The budget debate is well under way in Frankfort, but the discussion is clouded by confusion and misinformation about the types of resources available and the consequences of taking advantage of them.
Kentucky’s fiscal situation is such that there is money available now for both important one-time expenses, such as new water and sewer infrastructure, school building construction and housing, along with critical recurring expenses, like teacher raises, full funding of student transportation and expanded child care subsidies.
But some have inaccurately suggested the state can only afford to spend additional money on certain one-time expenses. Doing so would mean a budget that fails to truly deliver for Kentuckians and that piles up billions more dollars in excessive idle funds. And given the state’s tax cutting formula, it could instead pave the way for recurring and expensive income tax cuts that put even existing budgetary investments at risk.
There are substantial recurring monies available, not just one-time
The state has built up a $3.7 billion balance in its Budget Reserve Trust Fund (BRTF), commonly called the rainy day fund. That is the result of lawmakers keeping spending far below recurring revenue every year since 2021, when a strong national economy and higher inflation increased tax receipts. Greater receipts made putting more money into the budget possible. But instead, as shown in the graph below, the state is is bringing in over $1 billion more annually than it is spending.
The Office of the State Budget Director is now estimating that the end-of-year surplus for 2024 will reach $1.9 billion – making for the fourth year in a row during which the legislature appropriated far less than the revenues available. These unspent revenues are recurring; they don’t become one-time money until they are deposited in the BRTF. This year’s surplus could make the BRTF balance climb to over $5 billion by the summer, as shown in the graph below.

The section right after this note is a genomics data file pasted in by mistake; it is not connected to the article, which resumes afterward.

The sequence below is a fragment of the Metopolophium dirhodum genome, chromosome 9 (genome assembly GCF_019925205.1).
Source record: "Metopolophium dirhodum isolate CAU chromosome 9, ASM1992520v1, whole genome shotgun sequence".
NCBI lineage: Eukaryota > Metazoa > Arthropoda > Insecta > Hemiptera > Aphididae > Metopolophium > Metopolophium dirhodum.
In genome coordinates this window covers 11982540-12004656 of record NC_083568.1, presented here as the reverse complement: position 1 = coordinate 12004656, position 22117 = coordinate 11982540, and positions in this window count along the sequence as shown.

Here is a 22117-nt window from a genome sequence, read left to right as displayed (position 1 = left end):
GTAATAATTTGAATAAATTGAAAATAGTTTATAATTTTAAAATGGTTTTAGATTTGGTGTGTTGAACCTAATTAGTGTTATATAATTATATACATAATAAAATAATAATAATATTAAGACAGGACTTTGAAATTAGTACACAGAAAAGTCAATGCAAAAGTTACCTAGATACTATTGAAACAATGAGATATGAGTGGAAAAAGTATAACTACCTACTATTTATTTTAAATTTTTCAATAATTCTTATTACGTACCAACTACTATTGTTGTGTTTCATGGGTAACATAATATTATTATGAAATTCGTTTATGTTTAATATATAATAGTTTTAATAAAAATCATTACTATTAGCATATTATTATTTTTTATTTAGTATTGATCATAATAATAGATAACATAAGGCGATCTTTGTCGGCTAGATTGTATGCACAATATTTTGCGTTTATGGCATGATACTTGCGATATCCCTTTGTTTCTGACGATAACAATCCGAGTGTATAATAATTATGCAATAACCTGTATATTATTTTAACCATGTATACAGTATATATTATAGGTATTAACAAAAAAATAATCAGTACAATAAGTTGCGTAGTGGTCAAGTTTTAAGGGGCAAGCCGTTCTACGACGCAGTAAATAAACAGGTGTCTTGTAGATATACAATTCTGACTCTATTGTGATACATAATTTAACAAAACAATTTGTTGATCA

Even though revenues are projected to be basically flat over the next two years, with growth of 0% in fiscal year 2025 and 2.9% in 2026, the over $1 billion the General Assembly has failed to appropriate over the past four years will continue each year as recurring revenues. That means money is available in the next budget for both one-time and ongoing expenses. One-time expenses would draw from what is already accumulated in the BRTF, while recurring expenses could be paid for with the revenue coming in that would otherwise be added to the already-overfunded BRTF.
A disastrous reduction of the income tax rate to as low as 2.5% could be at stake in this budget
And if these monies aren’t directed at recurring budget needs, they may end up going to recurring tax cuts instead. The legislature’s statutory tax-cutting formula requires that two triggers be met. The first trigger – requiring that the balance of BRTF is at least 10% of annual General Fund revenues – has already been surpassed with a current balance of 24%, as shown below. This trigger will continue to be met for the near future, even with some expenditures out of the BRTF, unless the legislature spends down a significant portion of the fund’s balance.